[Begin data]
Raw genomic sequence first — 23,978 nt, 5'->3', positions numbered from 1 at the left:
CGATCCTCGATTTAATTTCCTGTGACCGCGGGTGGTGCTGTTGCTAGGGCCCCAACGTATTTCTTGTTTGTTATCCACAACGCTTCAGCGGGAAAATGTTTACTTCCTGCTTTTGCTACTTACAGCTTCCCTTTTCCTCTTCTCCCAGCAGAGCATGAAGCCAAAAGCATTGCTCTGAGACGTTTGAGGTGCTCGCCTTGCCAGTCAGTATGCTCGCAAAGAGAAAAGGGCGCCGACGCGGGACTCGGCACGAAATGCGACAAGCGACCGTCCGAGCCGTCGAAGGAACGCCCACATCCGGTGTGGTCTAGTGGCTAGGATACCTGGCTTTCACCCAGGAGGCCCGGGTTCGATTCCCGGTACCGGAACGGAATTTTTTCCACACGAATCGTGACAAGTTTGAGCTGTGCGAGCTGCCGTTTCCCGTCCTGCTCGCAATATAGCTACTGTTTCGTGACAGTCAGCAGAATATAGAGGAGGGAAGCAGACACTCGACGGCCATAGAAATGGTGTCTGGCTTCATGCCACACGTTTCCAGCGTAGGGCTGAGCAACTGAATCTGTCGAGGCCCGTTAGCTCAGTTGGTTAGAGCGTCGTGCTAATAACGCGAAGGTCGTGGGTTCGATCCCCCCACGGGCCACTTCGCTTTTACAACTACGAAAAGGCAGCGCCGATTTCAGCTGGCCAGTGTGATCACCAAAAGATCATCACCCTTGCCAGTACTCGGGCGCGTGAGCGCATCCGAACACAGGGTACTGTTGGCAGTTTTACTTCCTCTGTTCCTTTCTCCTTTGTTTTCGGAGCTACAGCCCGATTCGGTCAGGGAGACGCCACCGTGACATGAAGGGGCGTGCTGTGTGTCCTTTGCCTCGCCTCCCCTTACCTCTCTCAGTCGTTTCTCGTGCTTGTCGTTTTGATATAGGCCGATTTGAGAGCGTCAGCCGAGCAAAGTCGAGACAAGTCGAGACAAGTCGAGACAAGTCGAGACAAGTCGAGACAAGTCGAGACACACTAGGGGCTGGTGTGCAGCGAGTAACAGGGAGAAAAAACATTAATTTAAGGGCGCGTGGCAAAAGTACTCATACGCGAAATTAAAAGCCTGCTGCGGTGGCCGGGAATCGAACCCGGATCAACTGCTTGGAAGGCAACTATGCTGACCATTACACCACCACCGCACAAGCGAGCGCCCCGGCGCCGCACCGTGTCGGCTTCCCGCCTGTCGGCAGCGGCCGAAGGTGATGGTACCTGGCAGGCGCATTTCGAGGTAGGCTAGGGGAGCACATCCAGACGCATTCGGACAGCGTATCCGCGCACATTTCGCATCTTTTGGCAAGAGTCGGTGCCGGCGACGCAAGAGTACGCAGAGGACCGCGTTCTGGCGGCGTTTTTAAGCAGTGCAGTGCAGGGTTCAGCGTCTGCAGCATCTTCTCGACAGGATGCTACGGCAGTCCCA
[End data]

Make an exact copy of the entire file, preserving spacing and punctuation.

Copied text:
Raw genomic sequence first — 23,978 nt, 5'->3', positions numbered from 1 at the left:
CGATCCTCGATTTAATTTCCTGTGACCGCGGGTGGTGCTGTTGCTAGGGCCCCAACGTATTTCTTGTTTGTTATCCACAACGCTTCAGCGGGAAAATGTTTACTTCCTGCTTTTGCTACTTACAGCTTCCCTTTTCCTCTTCTCCCAGCAGAGCATGAAGCCAAAAGCATTGCTCTGAGACGTTTGAGGTGCTCGCCTTGCCAGTCAGTATGCTCGCAAAGAGAAAAGGGCGCCGACGCGGGACTCGGCACGAAATGCGACAAGCGACCGTCCGAGCCGTCGAAGGAACGCCCACATCCGGTGTGGTCTAGTGGCTAGGATACCTGGCTTTCACCCAGGAGGCCCGGGTTCGATTCCCGGTACCGGAACGGAATTTTTTCCACACGAATCGTGACAAGTTTGAGCTGTGCGAGCTGCCGTTTCCCGTCCTGCTCGCAATATAGCTACTGTTTCGTGACAGTCAGCAGAATATAGAGGAGGGAAGCAGACACTCGACGGCCATAGAAATGGTGTCTGGCTTCATGCCACACGTTTCCAGCGTAGGGCTGAGCAACTGAATCTGTCGAGGCCCGTTAGCTCAGTTGGTTAGAGCGTCGTGCTAATAACGCGAAGGTCGTGGGTTCGATCCCCCCACGGGCCACTTCGCTTTTACAACTACGAAAAGGCAGCGCCGATTTCAGCTGGCCAGTGTGATCACCAAAAGATCATCACCCTTGCCAGTACTCGGGCGCGTGAGCGCATCCGAACACAGGGTACTGTTGGCAGTTTTACTTCCTCTGTTCCTTTCTCCTTTGTTTTCGGAGCTACAGCCCGATTCGGTCAGGGAGACGCCACCGTGACATGAAGGGGCGTGCTGTGTGTCCTTTGCCTCGCCTCCCCTTACCTCTCTCAGTCGTTTCTCGTGCTTGTCGTTTTGATATAGGCCGATTTGAGAGCGTCAGCCGAGCAAAGTCGAGACAAGTCGAGACAAGTCGAGACAAGTCGAGACAAGTCGAGACAAGTCGAGACACACTAGGGGCTGGTGTGCAGCGAGTAACAGGGAGAAAAAACATTAATTTAAGGGCGCGTGGCAAAAGTACTCATACGCGAAATTAAAAGCCTGCTGCGGTGGCCGGGAATCGAACCCGGATCAACTGCTTGGAAGGCAACTATGCTGACCATTACACCACCACCGCACAAGCGAGCGCCCCGGCGCCGCACCGTGTCGGCTTCCCGCCTGTCGGCAGCGGCCGAAGGTGATGGTACCTGGCAGGCGCATTTCGAGGTAGGCTAGGGGAGCACATCCAGACGCATTCGGACAGCGTATCCGCGCACATTTCGCATCTTTTGGCAAGAGTCGGTGCCGGCGACGCAAGAGTACGCAGAGGACCGCGTTCTGGCGGCGTTTTTAAGCAGTGCAGTGCAGGGTTCAGCGTCTGCAGCATCTTCTCGACAGGATGCTACGGCAGTCCCA